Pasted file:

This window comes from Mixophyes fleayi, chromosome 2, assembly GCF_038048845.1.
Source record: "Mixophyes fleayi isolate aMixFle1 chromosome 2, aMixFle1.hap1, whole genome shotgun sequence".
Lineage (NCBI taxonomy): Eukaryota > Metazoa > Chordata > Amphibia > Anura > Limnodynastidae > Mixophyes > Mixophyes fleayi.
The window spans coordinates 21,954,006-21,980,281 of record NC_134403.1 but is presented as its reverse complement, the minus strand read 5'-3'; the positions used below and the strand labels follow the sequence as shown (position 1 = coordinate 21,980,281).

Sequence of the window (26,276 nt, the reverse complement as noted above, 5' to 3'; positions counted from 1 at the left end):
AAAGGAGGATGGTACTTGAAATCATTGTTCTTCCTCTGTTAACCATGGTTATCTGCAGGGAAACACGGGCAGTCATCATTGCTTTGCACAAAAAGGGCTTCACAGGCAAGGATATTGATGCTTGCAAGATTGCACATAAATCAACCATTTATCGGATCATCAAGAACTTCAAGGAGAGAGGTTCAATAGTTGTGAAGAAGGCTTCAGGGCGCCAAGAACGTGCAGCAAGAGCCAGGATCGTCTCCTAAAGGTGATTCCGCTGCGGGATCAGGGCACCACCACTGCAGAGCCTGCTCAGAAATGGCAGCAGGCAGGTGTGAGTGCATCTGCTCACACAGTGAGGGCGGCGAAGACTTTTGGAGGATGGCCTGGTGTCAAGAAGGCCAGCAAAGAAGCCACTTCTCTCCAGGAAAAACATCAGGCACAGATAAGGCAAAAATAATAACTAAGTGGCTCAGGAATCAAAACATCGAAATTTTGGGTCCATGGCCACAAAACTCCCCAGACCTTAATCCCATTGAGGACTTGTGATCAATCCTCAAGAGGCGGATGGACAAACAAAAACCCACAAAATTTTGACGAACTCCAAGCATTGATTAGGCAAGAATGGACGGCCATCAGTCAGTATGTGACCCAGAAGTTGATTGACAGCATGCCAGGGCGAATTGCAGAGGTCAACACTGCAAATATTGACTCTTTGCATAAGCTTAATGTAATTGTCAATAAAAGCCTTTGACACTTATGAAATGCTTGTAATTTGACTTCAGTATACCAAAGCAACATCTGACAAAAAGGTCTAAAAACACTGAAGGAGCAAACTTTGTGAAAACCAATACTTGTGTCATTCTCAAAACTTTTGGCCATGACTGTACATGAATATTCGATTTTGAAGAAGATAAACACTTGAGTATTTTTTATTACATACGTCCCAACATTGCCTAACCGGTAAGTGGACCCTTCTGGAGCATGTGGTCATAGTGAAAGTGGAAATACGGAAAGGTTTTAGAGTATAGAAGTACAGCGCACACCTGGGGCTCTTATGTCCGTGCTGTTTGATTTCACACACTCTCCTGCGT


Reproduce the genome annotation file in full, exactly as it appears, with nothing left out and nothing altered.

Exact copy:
This window comes from Mixophyes fleayi, chromosome 2, assembly GCF_038048845.1.
Source record: "Mixophyes fleayi isolate aMixFle1 chromosome 2, aMixFle1.hap1, whole genome shotgun sequence".
Lineage (NCBI taxonomy): Eukaryota > Metazoa > Chordata > Amphibia > Anura > Limnodynastidae > Mixophyes > Mixophyes fleayi.
The window spans coordinates 21,954,006-21,980,281 of record NC_134403.1 but is presented as its reverse complement, the minus strand read 5'-3'; the positions used below and the strand labels follow the sequence as shown (position 1 = coordinate 21,980,281).

Sequence of the window (26,276 nt, the reverse complement as noted above, 5' to 3'; positions counted from 1 at the left end):
AAAGGAGGATGGTACTTGAAATCATTGTTCTTCCTCTGTTAACCATGGTTATCTGCAGGGAAACACGGGCAGTCATCATTGCTTTGCACAAAAAGGGCTTCACAGGCAAGGATATTGATGCTTGCAAGATTGCACATAAATCAACCATTTATCGGATCATCAAGAACTTCAAGGAGAGAGGTTCAATAGTTGTGAAGAAGGCTTCAGGGCGCCAAGAACGTGCAGCAAGAGCCAGGATCGTCTCCTAAAGGTGATTCCGCTGCGGGATCAGGGCACCACCACTGCAGAGCCTGCTCAGAAATGGCAGCAGGCAGGTGTGAGTGCATCTGCTCACACAGTGAGGGCGGCGAAGACTTTTGGAGGATGGCCTGGTGTCAAGAAGGCCAGCAAAGAAGCCACTTCTCTCCAGGAAAAACATCAGGCACAGATAAGGCAAAAATAATAACTAAGTGGCTCAGGAATCAAAACATCGAAATTTTGGGTCCATGGCCACAAAACTCCCCAGACCTTAATCCCATTGAGGACTTGTGATCAATCCTCAAGAGGCGGATGGACAAACAAAAACCCACAAAATTTTGACGAACTCCAAGCATTGATTAGGCAAGAATGGACGGCCATCAGTCAGTATGTGACCCAGAAGTTGATTGACAGCATGCCAGGGCGAATTGCAGAGGTCAACACTGCAAATATTGACTCTTTGCATAAGCTTAATGTAATTGTCAATAAAAGCCTTTGACACTTATGAAATGCTTGTAATTTGACTTCAGTATACCAAAGCAACATCTGACAAAAAGGTCTAAAAACACTGAAGGAGCAAACTTTGTGAAAACCAATACTTGTGTCATTCTCAAAACTTTTGGCCATGACTGTACATGAATATTCGATTTTGAAGAAGATAAACACTTGAGTATTTTTTATTACATACGTCCCAACATTGCCTAACCGGTAAGTGGACCCTTCTGGAGCATGTGGTCATAGTGAAAGTGGAAATACGGAAAGGTTTTAGAGTATAGAAGTACAGCGCACACCTGGGGCTCTTATGTCCGTGCTGTTTGATTTCACACACTCTCCTGCGT